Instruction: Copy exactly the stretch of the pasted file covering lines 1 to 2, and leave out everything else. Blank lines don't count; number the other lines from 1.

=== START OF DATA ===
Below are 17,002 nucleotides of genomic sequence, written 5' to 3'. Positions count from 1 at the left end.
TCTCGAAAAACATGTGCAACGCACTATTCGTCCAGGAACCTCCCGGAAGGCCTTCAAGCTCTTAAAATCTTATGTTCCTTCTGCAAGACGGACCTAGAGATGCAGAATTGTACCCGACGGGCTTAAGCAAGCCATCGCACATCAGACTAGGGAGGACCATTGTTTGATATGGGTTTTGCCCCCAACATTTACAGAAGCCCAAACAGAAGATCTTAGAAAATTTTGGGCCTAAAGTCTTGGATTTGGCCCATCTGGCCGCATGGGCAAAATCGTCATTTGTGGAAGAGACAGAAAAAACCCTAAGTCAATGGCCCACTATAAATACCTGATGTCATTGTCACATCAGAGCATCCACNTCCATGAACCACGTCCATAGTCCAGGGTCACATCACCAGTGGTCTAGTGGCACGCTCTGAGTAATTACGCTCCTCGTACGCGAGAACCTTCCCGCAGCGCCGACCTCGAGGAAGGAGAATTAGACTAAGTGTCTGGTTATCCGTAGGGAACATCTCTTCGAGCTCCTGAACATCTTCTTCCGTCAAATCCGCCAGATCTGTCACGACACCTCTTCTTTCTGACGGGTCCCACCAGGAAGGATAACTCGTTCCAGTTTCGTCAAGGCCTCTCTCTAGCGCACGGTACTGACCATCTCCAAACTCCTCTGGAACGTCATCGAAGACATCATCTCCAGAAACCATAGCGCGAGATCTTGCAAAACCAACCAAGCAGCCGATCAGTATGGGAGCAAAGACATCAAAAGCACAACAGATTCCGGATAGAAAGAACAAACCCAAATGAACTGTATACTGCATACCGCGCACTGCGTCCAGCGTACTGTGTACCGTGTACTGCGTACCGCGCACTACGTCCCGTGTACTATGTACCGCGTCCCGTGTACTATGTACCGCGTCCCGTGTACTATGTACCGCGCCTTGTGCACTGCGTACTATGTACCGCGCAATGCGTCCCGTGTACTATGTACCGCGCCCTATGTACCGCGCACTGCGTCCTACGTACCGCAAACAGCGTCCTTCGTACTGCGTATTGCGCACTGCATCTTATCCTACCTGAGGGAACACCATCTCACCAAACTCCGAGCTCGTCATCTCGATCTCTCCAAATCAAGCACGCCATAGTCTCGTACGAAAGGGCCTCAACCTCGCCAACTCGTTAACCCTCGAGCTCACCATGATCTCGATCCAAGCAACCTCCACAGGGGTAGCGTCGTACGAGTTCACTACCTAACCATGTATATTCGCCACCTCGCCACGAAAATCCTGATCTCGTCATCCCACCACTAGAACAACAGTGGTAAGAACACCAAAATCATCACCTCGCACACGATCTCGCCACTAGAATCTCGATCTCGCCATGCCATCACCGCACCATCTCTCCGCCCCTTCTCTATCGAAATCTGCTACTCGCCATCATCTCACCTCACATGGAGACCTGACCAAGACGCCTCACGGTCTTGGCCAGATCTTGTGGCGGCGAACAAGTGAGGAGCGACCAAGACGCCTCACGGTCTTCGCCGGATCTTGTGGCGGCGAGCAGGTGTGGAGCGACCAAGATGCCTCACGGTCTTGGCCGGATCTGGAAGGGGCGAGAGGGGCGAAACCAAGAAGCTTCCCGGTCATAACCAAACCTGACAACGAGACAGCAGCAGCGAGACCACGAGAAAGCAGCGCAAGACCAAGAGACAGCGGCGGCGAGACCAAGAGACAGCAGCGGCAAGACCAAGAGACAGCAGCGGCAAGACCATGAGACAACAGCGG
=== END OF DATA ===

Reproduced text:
Below are 17,002 nucleotides of genomic sequence, written 5' to 3'. Positions count from 1 at the left end.
TCTCGAAAAACATGTGCAACGCACTATTCGTCCAGGAACCTCCCGGAAGGCCTTCAAGCTCTTAAAATCTTATGTTCCTTCTGCAAGACGGACCTAGAGATGCAGAATTGTACCCGACGGGCTTAAGCAAGCCATCGCACATCAGACTAGGGAGGACCATTGTTTGATATGGGTTTTGCCCCCAACATTTACAGAAGCCCAAACAGAAGATCTTAGAAAATTTTGGGCCTAAAGTCTTGGATTTGGCCCATCTGGCCGCATGGGCAAAATCGTCATTTGTGGAAGAGACAGAAAAAACCCTAAGTCAATGGCCCACTATAAATACCTGATGTCATTGTCACATCAGAGCATCCACNTCCATGAACCACGTCCATAGTCCAGGGTCACATCACCAGTGGTCTAGTGGCACGCTCTGAGTAATTACGCTCCTCGTACGCGAGAACCTTCCCGCAGCGCCGACCTCGAGGAAGGAGAATTAGACTAAGTGTCTGGTTATCCGTAGGGAACATCTCTTCGAGCTCCTGAACATCTTCTTCCGTCAAATCCGCCAGATCTGTCACGACACCTCTTCTTTCTGACGGGTCCCACCAGGAAGGATAACTCGTTCCAGTTTCGTCAAGGCCTCTCTCTAGCGCACGGTACTGACCATCTCCAAACTCCTCTGGAACGTCATCGAAGACATCATCTCCAGAAACCATAGCGCGAGATCTTGCAAAACCAACCAAGCAGCCGATCAGTATGGGAGCAAAGACATCAAAAGCACAACAGATTCCGGATAGAAAGAACAAACCCAAATGAACTGTATACTGCATACCGCGCACTGCGTCCAGCGTACTGTGTACCGTGTACTGCGTACCGCGCACTACGTCCCGTGTACTATGTACCGCGTCCCGTGTACTATGTACCGCGTCCCGTGTACTATGTACCGCGCCTTGTGCACTGCGTACTATGTACCGCGCAATGCGTCCCGTGTACTATGTACCGCGCCCTATGTACCGCGCACTGCGTCCTACGTACCGCAAACAGCGTCCTTCGTACTGCGTATTGCGCACTGCATCTTATCCTACCTGAGGGAACACCATCTCACCAAACTCCGAGCTCGTCATCTCGATCTCTCCAAATCAAGCACGCCATAGTCTCGTACGAAAGGGCCTCAACCTCGCCAACTCGTTAACCCTCGAGCTCACCATGATCTCGATCCAAGCAACCTCCACAGGGGTAGCGTCGTACGAGTTCACTACCTAACCATGTATATTCGCCACCTCGCCACGAAAATCCTGATCTCGTCATCCCACCACTAGAACAACAGTGGTAAGAACACCAAAATCATCACCTCGCACACGATCTCGCCACTAGAATCTCGATCTCGCCATGCCATCACCGCACCATCTCTCCGCCCCTTCTCTATCGAAATCTGCTACTCGCCATCATCTCACCTCACATGGAGACCTGACCAAGACGCCTCACGGTCTTGGCCAGATCTTGTGGCGGCGAACAAGTGAGGAGCGACCAAGACGCCTCACGGTCTTCGCCGGATCTTGTGGCGGCGAGCAGGTGTGGAGCGACCAAGATGCCTCACGGTCTTGGCCGGATCTGGAAGGGGCGAGAGGGGCGAAACCAAGAAGCTTCCCGGTCATAACCAAACCTGACAACGAGACAGCAGCAGCGAGACCACGAGAAAGCAGCGCAAGACCAAGAGACAGCGGCGGCGAGACCAAGAGACAGCAGCGGCAAGACCAAGAGACAGCAGCGGCAAGACCATGAGACAACAGCGG